I myself experienced this to some degree, but it is something I have largely gotten over. When I first converted I had the amazing blessing to be spiritually “raised” in such a lovely and tolerant community. None of my new friends or acquaintances ever made me feel less than or different, and they all encouraged me to grow in my own time and way, and alhamdulillah for that. Continue reading “Imposter Syndrome”

Islam, Love, and Obligation

Salaam all.

Just yesterday (as of writing this a week or two ago), I went to visit a friend of mine here in Algeria. Well, she is my husband’s cousin’s wife, so I guess she is kind family. At any rate, she is one of the very few women here in Algeria that I feel I can really relate to, and with whom I really enjoy spending time.

She and I are very much on the same page where is Islam is concerned, and we both have similar ways of practising and thinking about things, which makes her easy to get along with. I know that I can talk about Qur’an or hadith and she won’t get bored, but we can also talk about politics, kids, or our hot beverage preferences just as well. I truly do love her for the sake of Allah swt, and I am so glad to get the chance to visit her and the kids every now and again.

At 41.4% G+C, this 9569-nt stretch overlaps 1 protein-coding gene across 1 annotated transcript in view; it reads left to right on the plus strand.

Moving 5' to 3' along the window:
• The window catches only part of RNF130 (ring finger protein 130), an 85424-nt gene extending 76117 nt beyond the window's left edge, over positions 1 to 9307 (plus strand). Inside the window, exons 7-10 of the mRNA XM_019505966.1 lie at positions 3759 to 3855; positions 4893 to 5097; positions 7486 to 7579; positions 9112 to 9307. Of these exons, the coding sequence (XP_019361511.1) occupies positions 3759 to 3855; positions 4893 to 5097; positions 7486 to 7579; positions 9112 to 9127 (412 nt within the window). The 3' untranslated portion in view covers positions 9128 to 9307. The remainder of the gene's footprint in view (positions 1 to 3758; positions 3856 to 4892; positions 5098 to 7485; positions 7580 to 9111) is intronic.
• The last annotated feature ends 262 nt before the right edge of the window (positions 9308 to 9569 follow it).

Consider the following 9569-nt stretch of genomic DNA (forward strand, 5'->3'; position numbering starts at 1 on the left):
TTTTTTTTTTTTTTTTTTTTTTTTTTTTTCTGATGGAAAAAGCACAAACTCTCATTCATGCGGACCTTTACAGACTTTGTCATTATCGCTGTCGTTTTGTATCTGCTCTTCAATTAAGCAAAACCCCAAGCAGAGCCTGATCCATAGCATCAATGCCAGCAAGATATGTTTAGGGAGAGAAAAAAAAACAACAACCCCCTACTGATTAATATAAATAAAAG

There has been something bothering me in the back of my mind since my last visit, though.

She and I can talk about hadith, seerah, Qur’an, fiqh or any many of other things all day long, and we can be in agreement on a great deal of topics. But when I reflect back on our conversations, there seems to be something so radically different about the way we approach Islam. When I think about it, there seems to be something missing.

At first I didn’t know what could possibly be causing me to think that way; she and I are so alike in many aspects, and we definitely agree on a great many issues. But then I realized what I felt was missing all this time: love. Continue reading “Islam, Love, and Obligation”

On Trials

Salaam everyone.

I usually try to keep as much of my personal issues off of my blog as possible, but today I seem to be having an unusually hard time of things.